"I can't imagine how tough it was for Perry and what he experienced, particularly on the road,'' said C.M. Newton, a former Kentucky player and coach at Alabama and Vanderbilt who was the first coach to recruit a black player (Wendell Hudson) at Alabama in 1969. "I know what it was like. I witnessed it with Wendell. You go to Auburn and have the whole football team sit behind the bench and have to listen to the terrible things they had to say. … Perry was a great student and a great human being, and I think he handled it very well.''
During his first varsity game at Ole Miss, Wallace was punched in the eye and injured going for a rebound. The crowd cheered.
"Both of the Mississippi schools and both of the Alabama schools — those were the worst," Wallace said. "In other places, you still had prejudice, at Louisiana and at the University of Tennessee, those could be bad. But the Mississippi and Alabama schools were the worst.
"These people were mobsters, like Klansmen, and these were people right from that world," he added. "They knew how to destroy a black person. And that's what they tried to do to me. They did what they could to try to induce fear in me and basically make me fail. I had to make sure that I did not succumb to that."
Surviving the pressure
The desire to succeed on and off the court was a heavy burden. The youngest of six children, Wallace didn't want to worry his parents. So he kept things bottled inside. And they tried to shelter him. It wasn't until later he learned about the large amount of hate mail they received.
Among his accomplishments, he was second-team All-SEC his senior season and finished with 1,010 points and 894 rebounds. A three-year letterman, he remains the school's second-leading rebounder.
"There was always a tremendous amount of extra pressure from the time that I set foot on that campus until the day I left," Wallace said. "You're talking about four years of tremendous pressure. Because I was the first, and remember the whole question about racial pioneers is that many people don't believe that you deserve to be there, that you can perform, that you are reliable. And they are very skeptical. It's not fair, but that's what prejudice is all about. That's the environment that I was in."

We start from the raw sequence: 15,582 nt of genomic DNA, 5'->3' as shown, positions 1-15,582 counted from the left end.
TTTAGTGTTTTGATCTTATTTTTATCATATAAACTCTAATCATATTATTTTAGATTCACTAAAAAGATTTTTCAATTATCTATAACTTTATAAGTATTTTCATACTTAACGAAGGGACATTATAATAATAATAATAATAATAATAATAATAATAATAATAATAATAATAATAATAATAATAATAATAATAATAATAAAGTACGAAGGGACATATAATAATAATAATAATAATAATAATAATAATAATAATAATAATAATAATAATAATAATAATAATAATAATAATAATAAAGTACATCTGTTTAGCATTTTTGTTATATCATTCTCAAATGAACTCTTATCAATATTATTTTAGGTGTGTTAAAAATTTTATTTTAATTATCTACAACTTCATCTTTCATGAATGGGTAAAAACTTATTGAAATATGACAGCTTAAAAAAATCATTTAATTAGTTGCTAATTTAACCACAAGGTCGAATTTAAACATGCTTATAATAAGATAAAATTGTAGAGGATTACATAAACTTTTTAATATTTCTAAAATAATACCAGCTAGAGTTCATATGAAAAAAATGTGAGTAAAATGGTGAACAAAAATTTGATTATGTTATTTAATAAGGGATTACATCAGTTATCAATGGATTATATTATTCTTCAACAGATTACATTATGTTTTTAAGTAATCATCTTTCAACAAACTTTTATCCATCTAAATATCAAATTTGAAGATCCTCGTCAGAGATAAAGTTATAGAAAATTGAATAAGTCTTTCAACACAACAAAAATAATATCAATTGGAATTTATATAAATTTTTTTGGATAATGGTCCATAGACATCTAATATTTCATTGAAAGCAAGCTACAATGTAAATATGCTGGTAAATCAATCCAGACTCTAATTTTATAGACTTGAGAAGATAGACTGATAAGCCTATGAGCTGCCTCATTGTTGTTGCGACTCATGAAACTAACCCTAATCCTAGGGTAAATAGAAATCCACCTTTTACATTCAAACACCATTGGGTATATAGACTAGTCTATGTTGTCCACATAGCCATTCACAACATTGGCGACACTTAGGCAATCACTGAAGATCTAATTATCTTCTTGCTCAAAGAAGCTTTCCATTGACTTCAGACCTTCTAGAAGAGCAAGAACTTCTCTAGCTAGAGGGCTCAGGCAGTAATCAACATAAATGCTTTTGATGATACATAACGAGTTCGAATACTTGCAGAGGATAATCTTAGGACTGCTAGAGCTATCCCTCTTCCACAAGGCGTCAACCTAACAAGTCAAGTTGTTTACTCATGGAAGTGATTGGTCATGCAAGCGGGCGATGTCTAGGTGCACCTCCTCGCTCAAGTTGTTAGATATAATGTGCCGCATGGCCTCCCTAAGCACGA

Learning from adversity
Wallace graduated with a degree in engineering in 1970, having been named team captain his senior season. After his graduation, Alabama, Kentucky, Florida and Georgia opened the 1970-71 season with integrated varsity teams. The integration of high school associations in Alabama and other southern states helped facilitate change, Newton said, but Wallace's role in changing the face of the SEC can't be overlooked.
"I think Perry going to Vanderbilt was really very, very key,'' said Newton, now a consultant to the SEC commissioner for men's basketball. "And I think the way Roy Skinner and the Vanderbilt community handled it all, they deserve a lot of credit.''
Today, Wallace said, he watches the league from afar with "a great sense of pride" in knowing he helped facilitate change.
Wallace earned his law degree at Columbia University. Yet the most enduring lessons came from his experiences on the basketball courts of the SEC.
"What it has basically done for me, as I have struggled to come out on top of it, is that it's made me that proverbial better person," he said. "It has made me a lot more respectful of the quality of human life, respectful of human dignity with people. And it's taught me a lot about struggling to surpass obstacles. That was a hard, tough, painful period. It was difficult. And there was a lot at stake.
"And struggling to overcome and succeed in that experience makes you build a certain amount of inner strength. It also makes you have to learn a lot about people and about life. And it made me a stronger person, a smarter person, about people and about life."